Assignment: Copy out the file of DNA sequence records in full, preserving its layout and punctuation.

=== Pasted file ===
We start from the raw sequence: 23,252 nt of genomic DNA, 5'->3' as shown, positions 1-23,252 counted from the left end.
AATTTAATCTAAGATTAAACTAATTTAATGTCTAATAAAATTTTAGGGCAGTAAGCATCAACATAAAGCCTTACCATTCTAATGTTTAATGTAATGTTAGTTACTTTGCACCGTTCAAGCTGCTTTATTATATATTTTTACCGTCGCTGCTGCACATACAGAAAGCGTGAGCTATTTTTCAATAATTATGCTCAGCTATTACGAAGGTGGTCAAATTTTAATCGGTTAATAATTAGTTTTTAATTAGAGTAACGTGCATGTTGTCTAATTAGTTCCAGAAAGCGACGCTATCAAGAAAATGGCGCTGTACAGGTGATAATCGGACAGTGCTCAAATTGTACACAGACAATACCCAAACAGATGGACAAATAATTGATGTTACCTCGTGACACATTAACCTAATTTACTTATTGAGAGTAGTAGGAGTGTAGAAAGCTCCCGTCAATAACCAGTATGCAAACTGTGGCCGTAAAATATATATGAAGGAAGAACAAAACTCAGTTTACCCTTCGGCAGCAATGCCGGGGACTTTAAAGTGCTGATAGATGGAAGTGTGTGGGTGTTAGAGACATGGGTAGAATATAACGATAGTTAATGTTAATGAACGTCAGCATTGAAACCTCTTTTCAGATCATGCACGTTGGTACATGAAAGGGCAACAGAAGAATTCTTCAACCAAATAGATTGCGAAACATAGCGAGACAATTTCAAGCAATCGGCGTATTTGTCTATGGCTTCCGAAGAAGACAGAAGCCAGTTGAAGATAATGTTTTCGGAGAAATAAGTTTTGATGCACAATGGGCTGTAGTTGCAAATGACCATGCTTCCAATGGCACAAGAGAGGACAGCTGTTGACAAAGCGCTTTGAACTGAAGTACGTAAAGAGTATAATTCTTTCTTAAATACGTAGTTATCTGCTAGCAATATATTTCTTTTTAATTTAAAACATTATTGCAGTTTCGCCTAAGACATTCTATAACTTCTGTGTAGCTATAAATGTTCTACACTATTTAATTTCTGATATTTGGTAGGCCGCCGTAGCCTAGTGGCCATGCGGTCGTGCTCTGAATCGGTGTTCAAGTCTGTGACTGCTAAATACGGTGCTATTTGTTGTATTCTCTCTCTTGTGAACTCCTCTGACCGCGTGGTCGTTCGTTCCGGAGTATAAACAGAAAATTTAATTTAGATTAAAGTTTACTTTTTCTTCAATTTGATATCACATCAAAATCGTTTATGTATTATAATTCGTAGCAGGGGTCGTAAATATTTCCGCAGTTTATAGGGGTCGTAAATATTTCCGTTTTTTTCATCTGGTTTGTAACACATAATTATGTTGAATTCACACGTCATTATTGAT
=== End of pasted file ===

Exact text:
We start from the raw sequence: 23,252 nt of genomic DNA, 5'->3' as shown, positions 1-23,252 counted from the left end.
AATTTAATCTAAGATTAAACTAATTTAATGTCTAATAAAATTTTAGGGCAGTAAGCATCAACATAAAGCCTTACCATTCTAATGTTTAATGTAATGTTAGTTACTTTGCACCGTTCAAGCTGCTTTATTATATATTTTTACCGTCGCTGCTGCACATACAGAAAGCGTGAGCTATTTTTCAATAATTATGCTCAGCTATTACGAAGGTGGTCAAATTTTAATCGGTTAATAATTAGTTTTTAATTAGAGTAACGTGCATGTTGTCTAATTAGTTCCAGAAAGCGACGCTATCAAGAAAATGGCGCTGTACAGGTGATAATCGGACAGTGCTCAAATTGTACACAGACAATACCCAAACAGATGGACAAATAATTGATGTTACCTCGTGACACATTAACCTAATTTACTTATTGAGAGTAGTAGGAGTGTAGAAAGCTCCCGTCAATAACCAGTATGCAAACTGTGGCCGTAAAATATATATGAAGGAAGAACAAAACTCAGTTTACCCTTCGGCAGCAATGCCGGGGACTTTAAAGTGCTGATAGATGGAAGTGTGTGGGTGTTAGAGACATGGGTAGAATATAACGATAGTTAATGTTAATGAACGTCAGCATTGAAACCTCTTTTCAGATCATGCACGTTGGTACATGAAAGGGCAACAGAAGAATTCTTCAACCAAATAGATTGCGAAACATAGCGAGACAATTTCAAGCAATCGGCGTATTTGTCTATGGCTTCCGAAGAAGACAGAAGCCAGTTGAAGATAATGTTTTCGGAGAAATAAGTTTTGATGCACAATGGGCTGTAGTTGCAAATGACCATGCTTCCAATGGCACAAGAGAGGACAGCTGTTGACAAAGCGCTTTGAACTGAAGTACGTAAAGAGTATAATTCTTTCTTAAATACGTAGTTATCTGCTAGCAATATATTTCTTTTTAATTTAAAACATTATTGCAGTTTCGCCTAAGACATTCTATAACTTCTGTGTAGCTATAAATGTTCTACACTATTTAATTTCTGATATTTGGTAGGCCGCCGTAGCCTAGTGGCCATGCGGTCGTGCTCTGAATCGGTGTTCAAGTCTGTGACTGCTAAATACGGTGCTATTTGTTGTATTCTCTCTCTTGTGAACTCCTCTGACCGCGTGGTCGTTCGTTCCGGAGTATAAACAGAAAATTTAATTTAGATTAAAGTTTACTTTTTCTTCAATTTGATATCACATCAAAATCGTTTATGTATTATAATTCGTAGCAGGGGTCGTAAATATTTCCGCAGTTTATAGGGGTCGTAAATATTTCCGTTTTTTTCATCTGGTTTGTAACACATAATTATGTTGAATTCACACGTCATTATTGAT